which may be a terminal stud disposed on a terminal board. I also provide a second threaded terminal means which may be a cable terminal affixed to the end of a cable. The iirst and second terminal means are coaxially disposed, and the end of the second terminal means may abut the end of the first terminal means, although this is not necessary. A threaded conductor means is provided having a rst threaded portion adapted to be connected to the threads of the lirst terminal means and a second threaded portion adapted to be connected to the threads of the second terminal means, the connector means being provided to join the irst and second terminal means. The threads of the rst and second portions of the connector have different pitches and advance in the same direction, (i.e., both threads are right-hand threads or both are left-hand threads).

While the specication concludes which the claim particularly pointing out and distinctly claiming the subject matter which I regard as my invention, it is believed that the invention will be better understood from the following description taken in connection with the accompanying drawings.

In the drawings:

Fig. 1 is a cross-sectional assembled view of one form of the electrical connector of my invention, and illustrating the connector joining a cable to a terminal board,

Fig. 2 isa partial disassembled View of the connector of Fig. l,

Fig. H3 is a cross-sectional view of another form of the connector of my invention,

Fig. 4 is a partially disassembled view of the electrical connector of Fig. 3.

Referring now to the drawings, and more particularly to Fig. 1, therein is illustrated a threaded terminal stud 10 extending from a terminal panel 11. A ceramic insulating member 12 may be provided on the terminal stud toincrease electrical sparkover distance. A cable terminal 13 is provided electrically and mechanically connected to the end of an insulated cable 14. The cable terminal 13 may be atxed to the cable 14 in any conventional manner, such as by providing an enlarged sleeve portion 15 on the cable terminal, the sleeve portion 15 extending over the end of the cable 14 and being crimped or soldered thereto. The cable terminal 13 also has an externally threaded portion 16 extending coaxially from the end of the cable 14. A conducting sleeve connector 17 is provided for joining the terminal stud 10 and the cable terminal 13. One end 18 of the sleeve connector is threaded over the end of the terminal stud 10, and the other end 19 of the sleeve connector is threaded over the threaded end of the cable terminal 13. The central portion of the sleeve connector 17 has a relieved portion 20 free of threads. The end 21 of the extending portion of the cable terminal 13 may also be removed of threads, and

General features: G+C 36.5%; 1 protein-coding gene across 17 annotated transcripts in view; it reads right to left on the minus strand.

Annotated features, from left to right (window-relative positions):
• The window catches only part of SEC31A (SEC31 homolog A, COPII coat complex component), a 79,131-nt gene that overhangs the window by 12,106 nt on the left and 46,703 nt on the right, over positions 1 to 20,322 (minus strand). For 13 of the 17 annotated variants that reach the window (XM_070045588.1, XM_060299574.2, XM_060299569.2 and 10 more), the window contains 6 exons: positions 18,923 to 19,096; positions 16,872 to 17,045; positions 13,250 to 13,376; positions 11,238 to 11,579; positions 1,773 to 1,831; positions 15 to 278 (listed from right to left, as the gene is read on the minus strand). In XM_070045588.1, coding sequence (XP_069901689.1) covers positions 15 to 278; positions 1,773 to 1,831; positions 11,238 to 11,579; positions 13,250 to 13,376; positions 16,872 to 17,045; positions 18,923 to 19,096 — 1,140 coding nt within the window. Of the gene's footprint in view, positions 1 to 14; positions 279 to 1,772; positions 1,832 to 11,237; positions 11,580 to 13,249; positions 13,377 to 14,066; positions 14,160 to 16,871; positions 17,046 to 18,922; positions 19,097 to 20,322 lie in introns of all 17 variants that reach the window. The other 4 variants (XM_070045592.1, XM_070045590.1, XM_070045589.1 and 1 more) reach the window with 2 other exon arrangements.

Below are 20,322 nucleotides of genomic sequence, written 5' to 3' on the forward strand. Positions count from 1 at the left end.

it will also be desirable in this form of my invention to relieve the central portion 22 of the cable terminal 13 between the threaded portion 16 and the sleeve'portion 15. The threads of the terminal stud have the same diameter and advance in the same direction as the threads of the threaded portion 16 of the cable terminal, but the pitch of the threads of these two members is different, as will be explained in more detail in the following paragraphs.

Referring now to Fig. 3, the electrical connector therein illustrated has a terminal stud 30, cable terminal 31, and sleeve connector 32 as in the terminal connector of Fig. 1. 'In the embodiment of my invention illustrated in Fig. 3, however, while the threads of the terminal stud 30 and cable terminal 31 advance in the same direction, the threads have a different diameter as well as a different pitch. The connector 32 is internally threaded on one end to receive the threads of the terminal stud 30 and is internally threaded on the other end to receive the larger diameter different pitch threads of the cable ter minal 31.

In the connector of Fig. 3, it is noted that neither the central portion of the connector 32 nor the end of the cable terminal 31 are relieved. In this -arrangement it is not necessary to provide a removed portion on the cable terminal 31 between the threaded portion and sleeve portion. It may be desirable, however, to provide a relieved portion 33 on the terminal stud, the relieved portion being disposed between the threaded end and the ceramic bushing.